Wednesday, September 10, 2008

Big Government vs. Subsidiarity

I honestly think that "Big Government" as we see today is in opposition to the principle of subsidiarity. From the Catechism of the Catholic Church:

1883 Socialization also presents dangers. Excessive intervention by the state can threaten personal freedom and initiative. The teaching of the Church has elaborated the principle of subsidiarity, according to which "a community of a higher order should not interfere in the internal life of a community of a lower order, depriving the latter of its functions, but rather should support it in case of need and help to co- ordinate its activity with the activities of the rest of society, always with a view to the common good."7

1884 God has not willed to reserve to himself all exercise of power. He entrusts to every creature the functions it is capable of performing, according to the capacities of its own nature. This mode of governance ought to be followed in social life. The way God acts in governing the world, which bears witness to such great regard for human freedom, should inspire the wisdom of those who govern human communities. They should behave as ministers of divine providence.

1885 The principle of subsidiarity is opposed to all forms of collectivism. It sets limits for state intervention. It aims at harmonizing the relationships between individuals and societies. ...

The family is actually prior to and in the moral order above the state (i.e. the state should serve the family, and not the other way around), but I think that big government tends to "interfere in the life of" the family, as the CCC puts it. Within the US, some examples are:
  1. lack of school choice -- in most regions, parents cannot choose to send their children even to a different public school of their choice.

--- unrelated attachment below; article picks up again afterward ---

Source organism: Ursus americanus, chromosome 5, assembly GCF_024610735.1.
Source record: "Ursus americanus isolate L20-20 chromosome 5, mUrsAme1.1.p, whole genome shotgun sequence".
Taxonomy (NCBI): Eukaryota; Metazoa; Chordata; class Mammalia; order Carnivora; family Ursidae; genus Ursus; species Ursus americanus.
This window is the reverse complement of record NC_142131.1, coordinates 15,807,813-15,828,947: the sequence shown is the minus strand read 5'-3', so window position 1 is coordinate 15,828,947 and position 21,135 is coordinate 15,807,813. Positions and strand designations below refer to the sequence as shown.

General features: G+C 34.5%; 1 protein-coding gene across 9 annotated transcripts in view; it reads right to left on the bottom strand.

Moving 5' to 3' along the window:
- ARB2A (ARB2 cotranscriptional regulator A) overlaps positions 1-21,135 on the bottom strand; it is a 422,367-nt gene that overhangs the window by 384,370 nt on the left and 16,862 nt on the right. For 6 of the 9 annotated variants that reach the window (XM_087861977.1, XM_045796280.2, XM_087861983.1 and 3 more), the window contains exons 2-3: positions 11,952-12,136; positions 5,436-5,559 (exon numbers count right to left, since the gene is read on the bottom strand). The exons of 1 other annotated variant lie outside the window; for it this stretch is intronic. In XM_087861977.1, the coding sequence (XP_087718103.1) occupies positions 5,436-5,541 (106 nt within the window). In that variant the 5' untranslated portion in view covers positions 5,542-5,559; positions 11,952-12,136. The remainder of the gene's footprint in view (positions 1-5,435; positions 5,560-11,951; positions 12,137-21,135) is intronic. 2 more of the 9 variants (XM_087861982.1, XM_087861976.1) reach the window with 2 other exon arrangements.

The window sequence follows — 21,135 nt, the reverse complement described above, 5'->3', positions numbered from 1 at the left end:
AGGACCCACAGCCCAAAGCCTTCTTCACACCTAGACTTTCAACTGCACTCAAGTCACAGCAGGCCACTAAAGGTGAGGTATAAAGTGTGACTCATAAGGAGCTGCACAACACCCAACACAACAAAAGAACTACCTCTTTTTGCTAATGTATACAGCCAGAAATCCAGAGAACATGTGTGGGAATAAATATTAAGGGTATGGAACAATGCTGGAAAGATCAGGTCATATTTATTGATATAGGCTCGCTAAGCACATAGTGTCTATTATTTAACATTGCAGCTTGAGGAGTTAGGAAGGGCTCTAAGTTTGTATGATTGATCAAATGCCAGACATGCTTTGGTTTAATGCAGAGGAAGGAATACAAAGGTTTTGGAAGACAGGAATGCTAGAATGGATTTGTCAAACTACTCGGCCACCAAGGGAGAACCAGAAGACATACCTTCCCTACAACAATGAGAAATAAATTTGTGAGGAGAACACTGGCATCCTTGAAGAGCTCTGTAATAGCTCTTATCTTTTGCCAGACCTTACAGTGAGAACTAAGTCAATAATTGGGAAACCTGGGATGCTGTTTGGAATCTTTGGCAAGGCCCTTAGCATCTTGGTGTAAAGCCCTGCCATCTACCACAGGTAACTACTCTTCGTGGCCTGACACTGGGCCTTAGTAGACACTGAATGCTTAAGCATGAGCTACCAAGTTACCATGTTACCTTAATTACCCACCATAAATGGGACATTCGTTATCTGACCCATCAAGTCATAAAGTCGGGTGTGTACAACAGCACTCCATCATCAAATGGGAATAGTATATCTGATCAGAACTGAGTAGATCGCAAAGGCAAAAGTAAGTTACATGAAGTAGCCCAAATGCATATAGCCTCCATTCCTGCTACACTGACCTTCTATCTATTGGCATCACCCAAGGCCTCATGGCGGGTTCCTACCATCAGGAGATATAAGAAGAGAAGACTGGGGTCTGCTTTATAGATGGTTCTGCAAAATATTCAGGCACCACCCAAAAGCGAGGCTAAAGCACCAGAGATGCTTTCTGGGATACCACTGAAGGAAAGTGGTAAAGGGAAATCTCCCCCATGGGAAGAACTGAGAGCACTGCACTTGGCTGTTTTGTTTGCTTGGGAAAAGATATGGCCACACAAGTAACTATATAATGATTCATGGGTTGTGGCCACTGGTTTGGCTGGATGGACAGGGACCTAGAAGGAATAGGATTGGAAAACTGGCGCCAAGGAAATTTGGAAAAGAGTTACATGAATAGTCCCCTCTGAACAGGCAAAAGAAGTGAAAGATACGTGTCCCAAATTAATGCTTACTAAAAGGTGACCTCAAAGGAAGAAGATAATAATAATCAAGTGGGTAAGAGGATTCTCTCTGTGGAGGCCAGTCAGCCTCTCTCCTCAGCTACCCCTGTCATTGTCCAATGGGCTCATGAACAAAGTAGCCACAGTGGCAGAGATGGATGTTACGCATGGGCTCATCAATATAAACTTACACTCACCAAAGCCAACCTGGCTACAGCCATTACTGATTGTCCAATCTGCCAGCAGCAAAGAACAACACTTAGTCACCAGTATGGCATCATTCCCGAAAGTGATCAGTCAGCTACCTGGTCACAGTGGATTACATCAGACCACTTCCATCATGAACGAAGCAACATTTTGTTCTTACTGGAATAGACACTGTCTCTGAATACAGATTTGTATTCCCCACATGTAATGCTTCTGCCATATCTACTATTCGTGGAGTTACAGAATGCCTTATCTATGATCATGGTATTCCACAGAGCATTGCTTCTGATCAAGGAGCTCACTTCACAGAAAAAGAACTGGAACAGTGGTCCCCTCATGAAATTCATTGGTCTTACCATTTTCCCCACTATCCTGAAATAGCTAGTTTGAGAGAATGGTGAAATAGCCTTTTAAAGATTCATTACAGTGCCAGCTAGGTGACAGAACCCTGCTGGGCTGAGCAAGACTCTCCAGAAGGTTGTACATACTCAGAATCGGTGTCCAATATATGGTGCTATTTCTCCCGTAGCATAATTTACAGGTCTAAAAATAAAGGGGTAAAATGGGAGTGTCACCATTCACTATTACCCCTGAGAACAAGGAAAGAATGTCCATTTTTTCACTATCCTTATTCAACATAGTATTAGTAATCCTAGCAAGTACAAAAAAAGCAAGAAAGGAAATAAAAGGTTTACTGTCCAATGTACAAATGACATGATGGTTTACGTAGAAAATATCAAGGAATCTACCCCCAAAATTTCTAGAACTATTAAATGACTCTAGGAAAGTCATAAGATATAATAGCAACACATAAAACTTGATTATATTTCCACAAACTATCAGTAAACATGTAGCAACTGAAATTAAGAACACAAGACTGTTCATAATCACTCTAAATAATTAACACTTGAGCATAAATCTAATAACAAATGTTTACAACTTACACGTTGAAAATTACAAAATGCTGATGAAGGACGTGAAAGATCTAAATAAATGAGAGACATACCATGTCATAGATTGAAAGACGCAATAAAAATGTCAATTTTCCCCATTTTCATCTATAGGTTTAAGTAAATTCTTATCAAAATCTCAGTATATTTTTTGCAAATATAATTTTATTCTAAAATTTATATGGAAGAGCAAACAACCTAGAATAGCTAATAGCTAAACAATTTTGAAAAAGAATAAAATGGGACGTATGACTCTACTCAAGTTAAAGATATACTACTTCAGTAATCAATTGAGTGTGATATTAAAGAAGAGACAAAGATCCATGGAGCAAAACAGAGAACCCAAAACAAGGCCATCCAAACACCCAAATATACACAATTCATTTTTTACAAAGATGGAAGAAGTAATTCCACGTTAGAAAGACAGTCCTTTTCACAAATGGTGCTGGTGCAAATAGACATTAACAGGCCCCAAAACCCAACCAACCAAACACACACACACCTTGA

2. parents have been denied the right to know what their children are being taught in the public schools (the Church considers parents' right to control their kids' education to be "primary and inalienable"). When parents have sued, courts have ruled that by putting their kids in the public schools, parents are handing over blanket authority to the school system; those who don't like this can either put their kids in private schools or homeschool them.
  3. Instead of supporting marriage and families, the welfare system has tended to work against stable marriages and hence eroded family stability, which is not only a moral evil, but generally leads to economic problems as well. (A family headed by the single mother is vastly more likely to live in poverty.)

With respect to the Church, too, we've already seen government intrusions into its internal life, such as:
  1. forcing Catholic hospitals to give out "Plan B", which can act as an abortifacient (CT)
  2. forcing Catholic agencies to place children with "gay" couples (MA)
  3. forcing Catholic organizations to cover contraceptives in their health insurance plans (CA)

The federal government has also taken over way too much from the states. This is not only unconstitutional, but also opposed to the principle of subsidiarity.

As government grows, the tendency is for it to head toward socialism (aka collectivism). With government funding there are always strings attached. And the bigger government it, the more it encroaches on true freedom. It's these aspects of "big government" that trouble me most.

It's even worse in Europe, as my sister and her husband found out. There, several countries forbid homeschooling altogether. There have been many cases in Germany of parents being jailed or having their children taken away for the "crime" of homeschooling. Even the European Court ruled against the parents. My sister's family actually moved to Turkey and later to Syria to find more freedom. (!)

This may be why Pope Benedict has said that the principal focus of the Catholic Church's interventions in public life are the protection of life, marriage, and parental rights.

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